If you look closely at this image, you can make out some of my messages;
'Just dance'
'A heart filled with love' 
'Sweet moments'

I like the idea that she may be able to make these discoveries over the years with her parents as they tuck her into bed at night. I also love the combination of all these pinks and orange. Not an obvious colour combination but I think it is fun for a baby. 

Of course I couldn't leave well enough or busy enough alone so I decided to add prairie points to the binding. I came across a tutorial on the trusty Mr. Google that suggested this method of adding the points and then attaching the binding on the backside. I don't love this effect but I didn't  not love it enough to un-do the whole thing and find another way to do it. I feel like these floppy triangles might be a good distraction for a fussy baby.

I still have pink strips left over,  just in case......

Sunday, 10 July 2016

"My Corner of the World" Exhibit

Recently I was lucky enough to visit Stratford, Ontario, see a fun play, have some delicious food with wonderful friends...AND........... go to a great quilt show!  This was my idea of a very perfect weekend.  I created a slide show of some of the great work at the show.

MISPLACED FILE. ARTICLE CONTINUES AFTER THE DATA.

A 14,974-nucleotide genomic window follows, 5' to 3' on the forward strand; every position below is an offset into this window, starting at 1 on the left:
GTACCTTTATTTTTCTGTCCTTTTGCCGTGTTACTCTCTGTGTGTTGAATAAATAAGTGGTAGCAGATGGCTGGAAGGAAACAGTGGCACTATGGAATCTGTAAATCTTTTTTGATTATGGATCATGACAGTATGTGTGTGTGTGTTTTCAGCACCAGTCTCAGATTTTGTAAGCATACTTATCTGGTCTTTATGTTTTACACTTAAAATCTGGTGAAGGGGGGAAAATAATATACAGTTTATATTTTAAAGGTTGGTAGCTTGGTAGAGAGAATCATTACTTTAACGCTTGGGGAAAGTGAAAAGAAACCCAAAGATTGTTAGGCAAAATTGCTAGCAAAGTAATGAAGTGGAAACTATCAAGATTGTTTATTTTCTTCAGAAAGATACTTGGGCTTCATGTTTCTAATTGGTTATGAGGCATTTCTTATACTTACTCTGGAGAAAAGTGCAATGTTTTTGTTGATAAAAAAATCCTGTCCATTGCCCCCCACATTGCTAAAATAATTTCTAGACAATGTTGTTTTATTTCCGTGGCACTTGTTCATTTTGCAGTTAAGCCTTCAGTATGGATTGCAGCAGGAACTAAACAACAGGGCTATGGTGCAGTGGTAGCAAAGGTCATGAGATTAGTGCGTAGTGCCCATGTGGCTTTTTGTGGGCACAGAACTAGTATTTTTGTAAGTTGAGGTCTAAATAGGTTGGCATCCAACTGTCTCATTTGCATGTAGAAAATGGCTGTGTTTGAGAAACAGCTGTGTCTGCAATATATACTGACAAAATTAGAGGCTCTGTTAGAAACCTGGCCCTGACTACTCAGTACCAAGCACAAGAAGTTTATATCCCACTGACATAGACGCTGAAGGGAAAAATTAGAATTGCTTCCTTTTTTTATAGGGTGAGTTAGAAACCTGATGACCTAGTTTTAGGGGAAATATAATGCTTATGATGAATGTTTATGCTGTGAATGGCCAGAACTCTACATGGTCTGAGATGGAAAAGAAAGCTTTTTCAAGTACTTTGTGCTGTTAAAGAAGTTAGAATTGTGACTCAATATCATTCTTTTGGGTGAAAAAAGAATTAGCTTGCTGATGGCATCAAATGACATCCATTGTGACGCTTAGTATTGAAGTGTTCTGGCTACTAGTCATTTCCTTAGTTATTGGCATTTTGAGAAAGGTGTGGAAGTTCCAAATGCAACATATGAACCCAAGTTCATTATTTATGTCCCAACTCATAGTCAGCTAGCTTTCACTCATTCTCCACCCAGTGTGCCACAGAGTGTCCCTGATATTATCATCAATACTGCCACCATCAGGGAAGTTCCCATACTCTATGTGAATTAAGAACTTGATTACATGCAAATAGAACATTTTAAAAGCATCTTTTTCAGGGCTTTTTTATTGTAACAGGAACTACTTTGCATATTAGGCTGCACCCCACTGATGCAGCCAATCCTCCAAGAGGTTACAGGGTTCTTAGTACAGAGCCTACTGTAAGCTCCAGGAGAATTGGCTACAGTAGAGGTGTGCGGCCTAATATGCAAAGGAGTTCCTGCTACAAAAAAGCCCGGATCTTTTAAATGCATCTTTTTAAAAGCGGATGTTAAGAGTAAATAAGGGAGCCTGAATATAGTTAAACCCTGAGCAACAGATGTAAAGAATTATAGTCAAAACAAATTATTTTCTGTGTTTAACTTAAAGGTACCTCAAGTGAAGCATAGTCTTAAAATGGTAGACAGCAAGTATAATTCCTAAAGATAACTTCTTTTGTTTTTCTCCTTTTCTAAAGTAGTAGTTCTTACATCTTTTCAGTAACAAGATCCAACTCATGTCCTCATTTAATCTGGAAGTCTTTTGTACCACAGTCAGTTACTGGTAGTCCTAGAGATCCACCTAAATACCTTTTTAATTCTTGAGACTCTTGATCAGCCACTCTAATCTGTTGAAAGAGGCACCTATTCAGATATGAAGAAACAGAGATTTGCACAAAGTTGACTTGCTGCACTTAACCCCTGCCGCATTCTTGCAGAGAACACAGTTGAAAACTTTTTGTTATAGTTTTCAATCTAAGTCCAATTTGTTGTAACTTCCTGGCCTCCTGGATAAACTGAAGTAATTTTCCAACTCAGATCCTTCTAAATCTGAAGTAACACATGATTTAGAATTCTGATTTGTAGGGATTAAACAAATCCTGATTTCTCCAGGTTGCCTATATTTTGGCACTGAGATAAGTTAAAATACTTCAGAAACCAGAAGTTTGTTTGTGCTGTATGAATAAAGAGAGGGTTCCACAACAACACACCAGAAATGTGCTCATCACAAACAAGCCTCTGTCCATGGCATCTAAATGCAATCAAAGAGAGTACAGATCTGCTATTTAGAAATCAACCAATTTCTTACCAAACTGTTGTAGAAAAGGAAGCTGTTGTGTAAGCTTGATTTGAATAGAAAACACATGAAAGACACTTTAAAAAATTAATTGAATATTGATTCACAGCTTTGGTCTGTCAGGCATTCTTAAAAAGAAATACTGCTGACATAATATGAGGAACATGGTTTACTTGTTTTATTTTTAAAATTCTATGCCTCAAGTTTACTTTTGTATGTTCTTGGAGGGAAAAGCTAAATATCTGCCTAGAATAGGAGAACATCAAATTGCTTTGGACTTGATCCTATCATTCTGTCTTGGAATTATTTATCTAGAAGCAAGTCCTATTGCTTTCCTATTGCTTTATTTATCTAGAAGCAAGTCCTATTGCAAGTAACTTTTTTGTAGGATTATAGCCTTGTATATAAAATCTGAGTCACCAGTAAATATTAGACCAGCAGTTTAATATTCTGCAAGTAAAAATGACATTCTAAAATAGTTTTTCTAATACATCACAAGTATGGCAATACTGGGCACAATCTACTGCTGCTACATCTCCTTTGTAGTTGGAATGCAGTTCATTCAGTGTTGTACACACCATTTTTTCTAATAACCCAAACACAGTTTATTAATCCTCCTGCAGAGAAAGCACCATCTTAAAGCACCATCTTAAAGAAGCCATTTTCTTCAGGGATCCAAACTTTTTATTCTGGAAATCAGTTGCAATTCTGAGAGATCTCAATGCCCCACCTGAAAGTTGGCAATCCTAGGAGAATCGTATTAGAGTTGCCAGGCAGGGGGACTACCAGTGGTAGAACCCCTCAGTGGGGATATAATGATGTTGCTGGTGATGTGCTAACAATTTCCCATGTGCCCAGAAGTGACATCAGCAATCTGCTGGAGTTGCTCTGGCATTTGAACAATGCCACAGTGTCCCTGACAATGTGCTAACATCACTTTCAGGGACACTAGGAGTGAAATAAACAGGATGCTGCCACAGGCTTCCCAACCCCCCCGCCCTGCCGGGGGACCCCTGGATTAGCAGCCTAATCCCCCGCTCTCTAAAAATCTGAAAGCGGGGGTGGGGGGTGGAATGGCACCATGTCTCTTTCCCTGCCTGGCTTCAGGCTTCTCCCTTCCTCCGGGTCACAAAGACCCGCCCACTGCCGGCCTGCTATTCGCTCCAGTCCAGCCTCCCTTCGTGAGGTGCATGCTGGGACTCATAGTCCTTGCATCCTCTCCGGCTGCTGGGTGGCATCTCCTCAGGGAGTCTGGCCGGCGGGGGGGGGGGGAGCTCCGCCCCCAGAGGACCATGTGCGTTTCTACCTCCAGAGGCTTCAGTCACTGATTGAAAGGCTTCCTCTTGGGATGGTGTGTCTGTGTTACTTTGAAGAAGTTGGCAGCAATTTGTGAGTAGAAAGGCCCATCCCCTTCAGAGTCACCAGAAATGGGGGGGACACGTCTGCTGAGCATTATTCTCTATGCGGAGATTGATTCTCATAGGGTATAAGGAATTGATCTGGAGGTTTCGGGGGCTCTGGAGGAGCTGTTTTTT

Wednesday, 22 June 2016

How to push a rope

Some time ago an artist created a site specific installation that we tried to move into our backyard without success. This installation of rope and metal languished in our yard, sad and broken and defeated for quite some time.  It became heavy with dirt and rain and the sadness of the fallen dreams. 
Determined to up cycle the rope to glory I enlisted the help of a great metal smith artist and she agreed to help me with the new rope installation. 

Clare created a beautiful metal structure for the rope and we installed it inside the curve of the staircase at my husbands office. (Clare also designed, created and installed the beautiful handrail of the staircase). 

From above the rope looks like a bird's nest that you can see as you are walking down the stairs. It's just waiting for the golden egg. 
I love the way the rope has developed different tones of colour and how well it blends with the staircase wood. 
It stands about eight and a half feet tall. A great representation of the nature of my husband's work, the teamwork required to join forces to get the projects done. He is very happy with his Father's Day present. 

Wednesday, 15 June 2016

Dining room chairs details

I am so grateful for all the positive feedback I have received from this experiment. Many people have asked to see close up details to see the stitch work. Who am I to refuse?
At times I used thread that blended with the tones of the paint, but at other times I chose contrasting. Each chair looks completely different